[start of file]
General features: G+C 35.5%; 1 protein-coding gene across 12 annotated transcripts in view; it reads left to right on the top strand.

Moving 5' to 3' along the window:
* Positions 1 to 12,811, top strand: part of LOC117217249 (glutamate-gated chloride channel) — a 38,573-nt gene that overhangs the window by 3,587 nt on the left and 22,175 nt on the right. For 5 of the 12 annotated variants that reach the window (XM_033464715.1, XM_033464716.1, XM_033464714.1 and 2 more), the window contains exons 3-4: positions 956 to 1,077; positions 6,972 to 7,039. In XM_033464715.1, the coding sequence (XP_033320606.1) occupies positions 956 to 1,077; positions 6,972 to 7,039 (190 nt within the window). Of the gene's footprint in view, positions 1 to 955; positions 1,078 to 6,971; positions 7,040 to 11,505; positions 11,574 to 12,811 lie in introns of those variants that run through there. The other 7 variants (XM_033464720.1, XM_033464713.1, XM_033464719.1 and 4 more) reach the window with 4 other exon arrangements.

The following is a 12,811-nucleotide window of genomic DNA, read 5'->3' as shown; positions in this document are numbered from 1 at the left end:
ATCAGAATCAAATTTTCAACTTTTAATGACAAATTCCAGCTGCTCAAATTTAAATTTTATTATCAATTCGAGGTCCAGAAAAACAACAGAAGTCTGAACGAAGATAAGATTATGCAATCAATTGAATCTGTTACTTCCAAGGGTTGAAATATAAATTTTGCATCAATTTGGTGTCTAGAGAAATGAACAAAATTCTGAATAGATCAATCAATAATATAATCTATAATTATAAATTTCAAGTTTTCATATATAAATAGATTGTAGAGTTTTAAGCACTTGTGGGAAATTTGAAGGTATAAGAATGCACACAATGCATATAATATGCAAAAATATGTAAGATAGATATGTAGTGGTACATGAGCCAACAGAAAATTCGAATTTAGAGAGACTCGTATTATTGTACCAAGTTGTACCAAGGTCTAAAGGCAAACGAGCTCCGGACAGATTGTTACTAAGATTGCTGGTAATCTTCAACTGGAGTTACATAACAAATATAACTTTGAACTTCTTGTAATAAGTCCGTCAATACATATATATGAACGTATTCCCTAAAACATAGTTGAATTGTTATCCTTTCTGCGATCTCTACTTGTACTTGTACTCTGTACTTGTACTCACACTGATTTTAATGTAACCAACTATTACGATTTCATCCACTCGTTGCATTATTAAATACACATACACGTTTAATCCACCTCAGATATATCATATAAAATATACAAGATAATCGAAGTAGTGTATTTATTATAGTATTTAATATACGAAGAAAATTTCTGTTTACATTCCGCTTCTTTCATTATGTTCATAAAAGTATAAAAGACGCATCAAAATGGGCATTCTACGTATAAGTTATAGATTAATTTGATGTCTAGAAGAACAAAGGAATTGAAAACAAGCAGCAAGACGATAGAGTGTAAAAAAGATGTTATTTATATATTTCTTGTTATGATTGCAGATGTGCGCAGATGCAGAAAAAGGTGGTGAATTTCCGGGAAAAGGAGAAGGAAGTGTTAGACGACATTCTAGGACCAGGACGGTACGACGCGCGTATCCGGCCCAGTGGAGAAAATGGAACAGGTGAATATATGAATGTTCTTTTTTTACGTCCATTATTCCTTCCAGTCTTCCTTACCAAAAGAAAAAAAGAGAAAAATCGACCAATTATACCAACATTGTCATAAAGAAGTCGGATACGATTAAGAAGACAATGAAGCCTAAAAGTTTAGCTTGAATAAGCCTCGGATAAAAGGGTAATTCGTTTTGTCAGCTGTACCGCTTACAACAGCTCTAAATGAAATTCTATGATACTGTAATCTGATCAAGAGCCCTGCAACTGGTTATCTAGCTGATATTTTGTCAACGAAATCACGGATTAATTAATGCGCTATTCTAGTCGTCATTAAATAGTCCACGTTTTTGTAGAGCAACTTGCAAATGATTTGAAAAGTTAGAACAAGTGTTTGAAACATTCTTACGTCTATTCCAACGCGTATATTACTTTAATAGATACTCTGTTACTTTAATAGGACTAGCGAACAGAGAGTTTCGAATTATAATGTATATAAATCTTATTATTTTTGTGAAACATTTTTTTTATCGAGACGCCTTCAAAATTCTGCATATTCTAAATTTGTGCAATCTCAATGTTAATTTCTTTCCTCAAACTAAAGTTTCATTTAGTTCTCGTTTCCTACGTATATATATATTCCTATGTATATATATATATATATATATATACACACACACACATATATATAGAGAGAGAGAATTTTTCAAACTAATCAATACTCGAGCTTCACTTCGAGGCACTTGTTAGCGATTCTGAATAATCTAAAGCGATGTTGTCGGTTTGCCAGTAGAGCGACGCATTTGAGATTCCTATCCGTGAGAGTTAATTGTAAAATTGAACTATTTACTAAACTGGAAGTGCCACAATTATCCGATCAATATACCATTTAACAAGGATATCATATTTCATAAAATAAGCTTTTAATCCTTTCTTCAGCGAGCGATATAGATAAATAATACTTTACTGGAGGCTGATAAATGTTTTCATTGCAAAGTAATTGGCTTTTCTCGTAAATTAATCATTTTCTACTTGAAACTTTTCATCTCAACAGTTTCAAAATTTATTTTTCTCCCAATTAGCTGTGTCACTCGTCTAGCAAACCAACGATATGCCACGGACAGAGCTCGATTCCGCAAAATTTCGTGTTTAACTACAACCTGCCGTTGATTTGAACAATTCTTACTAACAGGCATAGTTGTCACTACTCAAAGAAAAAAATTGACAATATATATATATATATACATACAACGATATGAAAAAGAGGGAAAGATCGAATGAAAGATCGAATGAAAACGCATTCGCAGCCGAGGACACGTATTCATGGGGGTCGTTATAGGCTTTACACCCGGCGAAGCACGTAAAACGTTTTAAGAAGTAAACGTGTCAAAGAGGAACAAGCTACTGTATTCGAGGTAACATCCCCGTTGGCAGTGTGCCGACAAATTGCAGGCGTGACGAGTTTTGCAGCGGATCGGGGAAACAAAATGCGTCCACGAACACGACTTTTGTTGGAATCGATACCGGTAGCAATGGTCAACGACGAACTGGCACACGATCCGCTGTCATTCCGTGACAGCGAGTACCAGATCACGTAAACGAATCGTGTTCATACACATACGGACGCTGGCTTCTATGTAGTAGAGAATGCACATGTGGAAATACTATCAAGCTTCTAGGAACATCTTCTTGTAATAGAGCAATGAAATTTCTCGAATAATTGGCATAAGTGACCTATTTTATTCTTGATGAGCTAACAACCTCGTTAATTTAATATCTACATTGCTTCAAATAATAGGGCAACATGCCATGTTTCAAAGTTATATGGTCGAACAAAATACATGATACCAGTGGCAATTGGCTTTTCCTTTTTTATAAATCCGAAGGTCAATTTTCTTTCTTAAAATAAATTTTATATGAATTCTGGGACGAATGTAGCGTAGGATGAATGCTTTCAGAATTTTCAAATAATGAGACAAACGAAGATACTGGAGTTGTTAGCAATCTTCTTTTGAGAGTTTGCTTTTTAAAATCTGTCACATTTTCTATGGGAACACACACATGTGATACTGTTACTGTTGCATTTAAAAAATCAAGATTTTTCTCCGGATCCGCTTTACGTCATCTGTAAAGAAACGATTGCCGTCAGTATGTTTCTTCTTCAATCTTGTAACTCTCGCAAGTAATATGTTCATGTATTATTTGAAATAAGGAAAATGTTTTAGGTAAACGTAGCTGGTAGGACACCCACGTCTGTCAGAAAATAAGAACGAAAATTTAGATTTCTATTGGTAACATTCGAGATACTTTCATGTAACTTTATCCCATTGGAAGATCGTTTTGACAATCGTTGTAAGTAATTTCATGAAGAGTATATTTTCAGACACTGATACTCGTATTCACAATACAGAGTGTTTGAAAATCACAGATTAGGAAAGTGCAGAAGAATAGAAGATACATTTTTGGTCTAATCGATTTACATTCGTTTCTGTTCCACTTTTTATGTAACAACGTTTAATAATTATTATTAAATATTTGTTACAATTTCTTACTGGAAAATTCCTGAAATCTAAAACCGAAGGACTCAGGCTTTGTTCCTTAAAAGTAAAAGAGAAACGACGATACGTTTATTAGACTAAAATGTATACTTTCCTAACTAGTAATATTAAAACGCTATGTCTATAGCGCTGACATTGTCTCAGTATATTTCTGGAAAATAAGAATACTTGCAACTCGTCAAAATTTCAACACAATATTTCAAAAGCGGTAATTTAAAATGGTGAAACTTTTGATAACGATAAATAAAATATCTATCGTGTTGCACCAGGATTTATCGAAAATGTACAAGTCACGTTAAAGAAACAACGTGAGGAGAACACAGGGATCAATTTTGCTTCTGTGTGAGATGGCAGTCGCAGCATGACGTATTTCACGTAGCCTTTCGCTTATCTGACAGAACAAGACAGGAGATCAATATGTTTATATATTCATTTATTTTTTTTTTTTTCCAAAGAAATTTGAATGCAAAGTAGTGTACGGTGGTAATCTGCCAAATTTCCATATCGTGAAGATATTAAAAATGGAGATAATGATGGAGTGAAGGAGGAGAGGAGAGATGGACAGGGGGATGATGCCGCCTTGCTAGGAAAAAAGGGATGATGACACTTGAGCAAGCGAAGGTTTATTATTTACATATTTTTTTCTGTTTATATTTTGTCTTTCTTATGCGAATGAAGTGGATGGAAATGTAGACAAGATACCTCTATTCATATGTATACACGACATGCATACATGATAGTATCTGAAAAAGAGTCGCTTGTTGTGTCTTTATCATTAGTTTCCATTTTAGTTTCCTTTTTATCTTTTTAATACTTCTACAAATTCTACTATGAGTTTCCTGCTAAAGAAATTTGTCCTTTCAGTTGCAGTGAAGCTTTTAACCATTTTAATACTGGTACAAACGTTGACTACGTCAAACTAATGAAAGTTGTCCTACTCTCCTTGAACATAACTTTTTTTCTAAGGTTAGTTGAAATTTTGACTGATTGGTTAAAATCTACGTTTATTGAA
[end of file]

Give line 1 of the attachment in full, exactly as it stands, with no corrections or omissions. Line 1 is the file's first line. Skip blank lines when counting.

General features: G+C 35.5%; 1 protein-coding gene across 12 annotated transcripts in view; it reads left to right on the top strand.